Rather than make a pandemic movie in which characters converse on Zoom, Bujalski took the next logical step and made the film itself that way — from afar. That was the concept behind “There There,” which, as the closing credits put it, was “shot on location anywhere, everywhere, and nowhere.”
The movie consists of six odd, funny and knowingly awkward vignettes with a rotating ensemble. Although most of the segments involve conversations between two people, all the performers filmed without their co-stars present. Instead, they played off a “phantom cast,” actors who knew they would never appear in the film. The principal crew members worked remotely.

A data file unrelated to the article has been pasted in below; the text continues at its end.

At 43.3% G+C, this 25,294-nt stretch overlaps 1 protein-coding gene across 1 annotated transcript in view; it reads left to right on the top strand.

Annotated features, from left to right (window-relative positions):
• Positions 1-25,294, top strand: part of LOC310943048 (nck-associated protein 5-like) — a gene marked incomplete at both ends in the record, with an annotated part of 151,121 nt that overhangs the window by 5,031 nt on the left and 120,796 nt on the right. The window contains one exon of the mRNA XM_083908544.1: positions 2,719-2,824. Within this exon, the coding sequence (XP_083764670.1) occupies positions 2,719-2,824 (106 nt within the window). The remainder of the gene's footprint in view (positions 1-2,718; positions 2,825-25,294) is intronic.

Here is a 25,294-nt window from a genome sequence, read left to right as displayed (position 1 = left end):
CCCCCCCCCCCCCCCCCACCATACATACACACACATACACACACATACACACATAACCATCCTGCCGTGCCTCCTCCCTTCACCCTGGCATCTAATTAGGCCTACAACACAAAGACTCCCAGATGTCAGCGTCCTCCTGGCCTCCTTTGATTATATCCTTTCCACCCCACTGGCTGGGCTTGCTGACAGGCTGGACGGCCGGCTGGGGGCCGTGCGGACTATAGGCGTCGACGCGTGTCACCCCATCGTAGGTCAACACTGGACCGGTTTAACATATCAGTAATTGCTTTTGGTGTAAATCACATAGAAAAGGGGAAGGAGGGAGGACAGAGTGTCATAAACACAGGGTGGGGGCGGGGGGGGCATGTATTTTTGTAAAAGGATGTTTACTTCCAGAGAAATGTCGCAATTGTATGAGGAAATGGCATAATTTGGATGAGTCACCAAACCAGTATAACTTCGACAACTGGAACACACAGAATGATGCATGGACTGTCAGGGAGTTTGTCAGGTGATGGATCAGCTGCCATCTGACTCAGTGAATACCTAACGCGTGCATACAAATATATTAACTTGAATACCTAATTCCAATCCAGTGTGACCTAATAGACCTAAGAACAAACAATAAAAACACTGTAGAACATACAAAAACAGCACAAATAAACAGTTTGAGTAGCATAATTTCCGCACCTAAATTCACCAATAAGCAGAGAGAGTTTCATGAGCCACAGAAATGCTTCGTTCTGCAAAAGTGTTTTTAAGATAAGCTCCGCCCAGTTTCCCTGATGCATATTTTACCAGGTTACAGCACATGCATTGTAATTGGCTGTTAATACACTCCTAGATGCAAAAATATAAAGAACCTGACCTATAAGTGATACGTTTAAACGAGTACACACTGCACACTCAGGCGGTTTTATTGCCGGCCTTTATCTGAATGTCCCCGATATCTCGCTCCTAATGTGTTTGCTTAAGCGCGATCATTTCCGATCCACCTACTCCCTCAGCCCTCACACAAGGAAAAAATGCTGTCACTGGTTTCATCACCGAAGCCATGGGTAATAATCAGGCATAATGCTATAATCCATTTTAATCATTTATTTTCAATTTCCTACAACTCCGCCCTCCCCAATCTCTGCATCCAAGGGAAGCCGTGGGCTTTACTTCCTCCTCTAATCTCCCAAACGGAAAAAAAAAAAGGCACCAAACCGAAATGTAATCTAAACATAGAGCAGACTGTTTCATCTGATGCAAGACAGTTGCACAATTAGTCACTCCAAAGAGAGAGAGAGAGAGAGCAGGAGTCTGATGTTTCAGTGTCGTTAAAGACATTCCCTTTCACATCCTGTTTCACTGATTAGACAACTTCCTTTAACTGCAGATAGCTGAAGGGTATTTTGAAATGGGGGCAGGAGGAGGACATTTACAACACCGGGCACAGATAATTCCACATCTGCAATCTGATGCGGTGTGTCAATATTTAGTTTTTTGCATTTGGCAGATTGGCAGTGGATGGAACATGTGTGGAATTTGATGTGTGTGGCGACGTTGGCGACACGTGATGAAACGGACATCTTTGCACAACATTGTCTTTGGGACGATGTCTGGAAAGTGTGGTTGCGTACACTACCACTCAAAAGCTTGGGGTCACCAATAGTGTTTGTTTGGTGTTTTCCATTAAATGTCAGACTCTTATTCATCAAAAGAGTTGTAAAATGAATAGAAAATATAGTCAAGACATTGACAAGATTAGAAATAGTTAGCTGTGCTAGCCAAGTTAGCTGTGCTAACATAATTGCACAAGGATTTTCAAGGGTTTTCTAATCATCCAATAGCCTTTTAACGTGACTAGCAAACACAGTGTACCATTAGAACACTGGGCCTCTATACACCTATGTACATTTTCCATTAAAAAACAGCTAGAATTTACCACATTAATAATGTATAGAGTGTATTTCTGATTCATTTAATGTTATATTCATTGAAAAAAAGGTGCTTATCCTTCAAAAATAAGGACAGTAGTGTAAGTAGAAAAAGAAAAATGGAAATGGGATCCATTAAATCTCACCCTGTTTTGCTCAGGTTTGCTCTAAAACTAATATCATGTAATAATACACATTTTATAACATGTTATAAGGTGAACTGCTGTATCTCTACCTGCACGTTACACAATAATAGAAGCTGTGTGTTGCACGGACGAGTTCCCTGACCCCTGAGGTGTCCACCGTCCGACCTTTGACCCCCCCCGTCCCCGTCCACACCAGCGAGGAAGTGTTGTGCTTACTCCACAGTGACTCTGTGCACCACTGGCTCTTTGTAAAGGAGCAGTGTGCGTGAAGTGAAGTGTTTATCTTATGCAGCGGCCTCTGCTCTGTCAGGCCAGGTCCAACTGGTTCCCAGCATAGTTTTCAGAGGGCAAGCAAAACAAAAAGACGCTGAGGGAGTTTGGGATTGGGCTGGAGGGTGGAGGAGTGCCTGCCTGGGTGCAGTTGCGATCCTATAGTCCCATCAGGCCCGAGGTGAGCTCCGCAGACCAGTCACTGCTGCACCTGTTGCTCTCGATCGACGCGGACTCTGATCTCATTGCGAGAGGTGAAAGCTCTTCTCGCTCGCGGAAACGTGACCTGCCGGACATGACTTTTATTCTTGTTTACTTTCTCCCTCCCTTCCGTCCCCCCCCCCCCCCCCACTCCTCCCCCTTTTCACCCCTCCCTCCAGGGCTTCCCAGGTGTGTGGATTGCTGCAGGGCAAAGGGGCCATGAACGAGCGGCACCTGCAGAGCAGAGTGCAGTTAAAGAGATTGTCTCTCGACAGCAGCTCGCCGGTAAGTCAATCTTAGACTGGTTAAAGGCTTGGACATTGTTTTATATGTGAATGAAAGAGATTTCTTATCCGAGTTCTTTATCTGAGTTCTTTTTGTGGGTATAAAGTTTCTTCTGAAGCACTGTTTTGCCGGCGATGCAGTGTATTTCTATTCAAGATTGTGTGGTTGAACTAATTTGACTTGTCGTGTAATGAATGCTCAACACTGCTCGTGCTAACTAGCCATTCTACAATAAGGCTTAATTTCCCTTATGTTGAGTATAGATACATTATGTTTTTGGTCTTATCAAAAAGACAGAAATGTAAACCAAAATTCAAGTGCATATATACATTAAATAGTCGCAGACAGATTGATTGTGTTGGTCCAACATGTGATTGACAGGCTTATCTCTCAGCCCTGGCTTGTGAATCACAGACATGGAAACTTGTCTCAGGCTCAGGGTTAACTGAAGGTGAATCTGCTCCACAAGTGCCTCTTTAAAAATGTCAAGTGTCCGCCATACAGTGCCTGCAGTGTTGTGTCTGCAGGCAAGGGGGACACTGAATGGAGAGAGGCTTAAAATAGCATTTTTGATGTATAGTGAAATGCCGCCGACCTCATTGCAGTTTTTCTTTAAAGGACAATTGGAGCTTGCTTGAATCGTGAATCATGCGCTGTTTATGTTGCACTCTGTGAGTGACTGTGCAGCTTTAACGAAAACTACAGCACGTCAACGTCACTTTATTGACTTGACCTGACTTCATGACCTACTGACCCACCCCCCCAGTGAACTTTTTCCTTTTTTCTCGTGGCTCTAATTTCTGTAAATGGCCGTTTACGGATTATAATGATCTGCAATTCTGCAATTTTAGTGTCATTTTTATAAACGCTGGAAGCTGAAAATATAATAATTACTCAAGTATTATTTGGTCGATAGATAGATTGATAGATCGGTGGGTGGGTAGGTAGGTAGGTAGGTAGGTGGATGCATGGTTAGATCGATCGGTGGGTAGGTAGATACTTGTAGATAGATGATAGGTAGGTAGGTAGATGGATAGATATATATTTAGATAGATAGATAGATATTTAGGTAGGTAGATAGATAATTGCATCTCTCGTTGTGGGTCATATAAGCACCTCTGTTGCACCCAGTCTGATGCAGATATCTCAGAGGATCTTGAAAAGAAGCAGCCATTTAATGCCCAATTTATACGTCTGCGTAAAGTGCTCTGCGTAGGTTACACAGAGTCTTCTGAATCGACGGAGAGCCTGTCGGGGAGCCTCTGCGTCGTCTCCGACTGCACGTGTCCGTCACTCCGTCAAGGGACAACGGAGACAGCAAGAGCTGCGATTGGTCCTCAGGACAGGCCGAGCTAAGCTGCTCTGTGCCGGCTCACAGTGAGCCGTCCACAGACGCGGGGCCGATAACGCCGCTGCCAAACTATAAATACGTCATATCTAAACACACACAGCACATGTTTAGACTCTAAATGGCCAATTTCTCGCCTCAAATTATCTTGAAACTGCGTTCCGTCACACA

Bujalski allowed himself a pizza lunch with James when James was filming at a neighboring home in Austin. But when the time came to shoot, the director returned to his desk. (“I followed my rules,” he said. “I did not direct on set.”)
A kit with equipment and an instruction manual by Grunsky was sent from location to location. Certain design elements — a light strip to make three bars look similar to one another, a child’s painting that says “best dad ever” for a scene between a lawyer (Jason Schwartzman) and a ghost (Roy Nathanson) — had to be shipped long distances to match shots. Time differences and Wi-Fi lags complicated communication. Grunsky mostly worked at his apartment in Munich, usually in the middle of the night. The actors Molly Gordon and Avi Nash set the production’s geographic record for two actors supposedly in the same place but not: When they shot their bar-date scene, Gordon was in Los Angeles and Nash was in Bologna, Italy, more than 6,000 miles away.